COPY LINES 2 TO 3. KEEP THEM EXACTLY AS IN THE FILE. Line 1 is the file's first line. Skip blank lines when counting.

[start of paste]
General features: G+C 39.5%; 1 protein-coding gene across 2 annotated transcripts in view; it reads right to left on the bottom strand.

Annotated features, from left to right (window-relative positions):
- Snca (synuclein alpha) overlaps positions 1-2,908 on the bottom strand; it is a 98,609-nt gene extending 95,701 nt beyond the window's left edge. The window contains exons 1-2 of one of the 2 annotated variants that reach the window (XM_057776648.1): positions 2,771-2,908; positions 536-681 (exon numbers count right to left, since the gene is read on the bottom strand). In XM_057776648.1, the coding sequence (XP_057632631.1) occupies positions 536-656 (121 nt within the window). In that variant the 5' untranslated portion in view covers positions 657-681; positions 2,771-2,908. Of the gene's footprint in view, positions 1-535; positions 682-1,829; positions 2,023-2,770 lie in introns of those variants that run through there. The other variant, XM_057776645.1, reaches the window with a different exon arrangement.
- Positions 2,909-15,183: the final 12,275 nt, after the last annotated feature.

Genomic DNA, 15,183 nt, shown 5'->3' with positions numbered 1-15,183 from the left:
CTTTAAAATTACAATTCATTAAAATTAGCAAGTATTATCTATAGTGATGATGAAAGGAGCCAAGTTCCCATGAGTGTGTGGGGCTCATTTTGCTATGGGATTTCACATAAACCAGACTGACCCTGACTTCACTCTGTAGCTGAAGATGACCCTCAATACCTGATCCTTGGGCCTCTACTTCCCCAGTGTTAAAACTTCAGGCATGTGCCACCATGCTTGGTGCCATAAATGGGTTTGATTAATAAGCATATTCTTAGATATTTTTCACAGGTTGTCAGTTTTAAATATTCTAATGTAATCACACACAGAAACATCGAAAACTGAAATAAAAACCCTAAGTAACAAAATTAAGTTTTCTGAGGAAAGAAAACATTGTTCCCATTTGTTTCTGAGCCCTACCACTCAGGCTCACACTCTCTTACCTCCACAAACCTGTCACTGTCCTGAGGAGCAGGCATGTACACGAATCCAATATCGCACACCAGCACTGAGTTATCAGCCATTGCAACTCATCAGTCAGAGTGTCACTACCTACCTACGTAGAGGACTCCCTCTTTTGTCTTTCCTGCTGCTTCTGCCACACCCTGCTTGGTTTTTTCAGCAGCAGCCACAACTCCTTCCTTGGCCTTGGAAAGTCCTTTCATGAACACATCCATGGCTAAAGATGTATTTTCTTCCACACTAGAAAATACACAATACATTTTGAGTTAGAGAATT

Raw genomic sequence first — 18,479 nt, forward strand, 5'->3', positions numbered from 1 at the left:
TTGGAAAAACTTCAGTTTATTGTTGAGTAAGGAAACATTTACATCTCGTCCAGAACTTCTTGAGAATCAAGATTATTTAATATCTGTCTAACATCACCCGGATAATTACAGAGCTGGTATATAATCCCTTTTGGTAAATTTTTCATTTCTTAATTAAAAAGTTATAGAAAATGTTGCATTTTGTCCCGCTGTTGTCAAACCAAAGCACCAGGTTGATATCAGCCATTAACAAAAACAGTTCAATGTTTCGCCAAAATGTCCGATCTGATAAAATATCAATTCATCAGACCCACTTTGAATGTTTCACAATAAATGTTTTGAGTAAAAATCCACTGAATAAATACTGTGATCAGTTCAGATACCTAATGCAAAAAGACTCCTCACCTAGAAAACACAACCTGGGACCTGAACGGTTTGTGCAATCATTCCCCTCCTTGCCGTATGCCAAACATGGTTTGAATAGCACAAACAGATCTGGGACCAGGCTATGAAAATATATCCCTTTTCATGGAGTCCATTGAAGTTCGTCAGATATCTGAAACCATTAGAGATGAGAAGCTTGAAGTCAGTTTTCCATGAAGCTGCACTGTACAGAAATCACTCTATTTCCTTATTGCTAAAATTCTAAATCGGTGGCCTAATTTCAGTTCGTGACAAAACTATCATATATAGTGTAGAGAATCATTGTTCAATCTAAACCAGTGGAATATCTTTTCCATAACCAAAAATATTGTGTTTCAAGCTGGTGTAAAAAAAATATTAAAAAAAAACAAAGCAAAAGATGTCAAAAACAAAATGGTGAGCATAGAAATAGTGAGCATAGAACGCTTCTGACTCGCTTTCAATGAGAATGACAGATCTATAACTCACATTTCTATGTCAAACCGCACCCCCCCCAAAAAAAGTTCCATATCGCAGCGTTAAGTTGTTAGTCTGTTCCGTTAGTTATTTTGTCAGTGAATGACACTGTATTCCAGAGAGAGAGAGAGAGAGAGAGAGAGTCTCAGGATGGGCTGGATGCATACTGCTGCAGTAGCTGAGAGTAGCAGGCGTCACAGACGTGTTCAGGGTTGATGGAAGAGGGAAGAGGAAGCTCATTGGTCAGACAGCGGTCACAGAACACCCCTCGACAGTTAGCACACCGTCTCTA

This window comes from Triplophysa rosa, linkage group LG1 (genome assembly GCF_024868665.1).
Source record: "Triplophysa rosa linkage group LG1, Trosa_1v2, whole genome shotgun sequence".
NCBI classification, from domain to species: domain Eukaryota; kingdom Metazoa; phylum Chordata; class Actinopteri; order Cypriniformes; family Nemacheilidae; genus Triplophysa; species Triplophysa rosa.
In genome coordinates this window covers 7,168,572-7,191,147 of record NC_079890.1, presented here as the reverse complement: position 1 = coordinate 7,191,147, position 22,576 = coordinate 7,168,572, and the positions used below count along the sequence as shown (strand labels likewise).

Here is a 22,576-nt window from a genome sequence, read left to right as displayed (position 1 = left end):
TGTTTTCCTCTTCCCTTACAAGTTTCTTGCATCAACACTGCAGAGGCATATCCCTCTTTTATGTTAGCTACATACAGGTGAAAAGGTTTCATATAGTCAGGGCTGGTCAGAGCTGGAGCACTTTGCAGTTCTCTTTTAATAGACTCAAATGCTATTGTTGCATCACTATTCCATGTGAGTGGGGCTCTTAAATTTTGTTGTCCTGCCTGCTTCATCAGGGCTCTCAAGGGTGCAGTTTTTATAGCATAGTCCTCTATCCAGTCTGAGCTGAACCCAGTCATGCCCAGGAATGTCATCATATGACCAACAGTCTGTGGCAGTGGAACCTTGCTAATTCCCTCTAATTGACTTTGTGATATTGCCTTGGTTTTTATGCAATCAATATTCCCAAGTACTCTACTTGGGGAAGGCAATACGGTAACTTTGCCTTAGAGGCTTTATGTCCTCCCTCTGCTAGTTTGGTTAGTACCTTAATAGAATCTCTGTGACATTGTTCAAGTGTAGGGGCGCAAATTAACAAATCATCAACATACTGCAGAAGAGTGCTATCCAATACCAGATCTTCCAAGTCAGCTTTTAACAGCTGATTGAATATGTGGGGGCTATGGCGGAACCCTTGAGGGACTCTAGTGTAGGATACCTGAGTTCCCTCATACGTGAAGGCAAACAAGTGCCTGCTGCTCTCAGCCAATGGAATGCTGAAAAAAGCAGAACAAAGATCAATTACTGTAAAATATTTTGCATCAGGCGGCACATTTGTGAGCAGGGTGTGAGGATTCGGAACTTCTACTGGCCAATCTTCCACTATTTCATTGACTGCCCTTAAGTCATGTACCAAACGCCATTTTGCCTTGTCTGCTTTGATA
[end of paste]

Annotated features, from left to right (window-relative positions):
- Snca (synuclein alpha) overlaps positions 1-2,908 on the bottom strand; it is a 98,609-nt gene extending 95,701 nt beyond the window's left edge. The window contains exons 1-2 of one of the 2 annotated variants that reach the window (XM_057776648.1): positions 2,771-2,908; positions 536-681 (exon numbers count right to left, since the gene is read on the bottom strand). In XM_057776648.1, the coding sequence (XP_057632631.1) occupies positions 536-656 (121 nt within the window). In that variant the 5' untranslated portion in view covers positions 657-681; positions 2,771-2,908. Of the gene's footprint in view, positions 1-535; positions 682-1,829; positions 2,023-2,770 lie in introns of those variants that run through there. The other variant, XM_057776645.1, reaches the window with a different exon arrangement.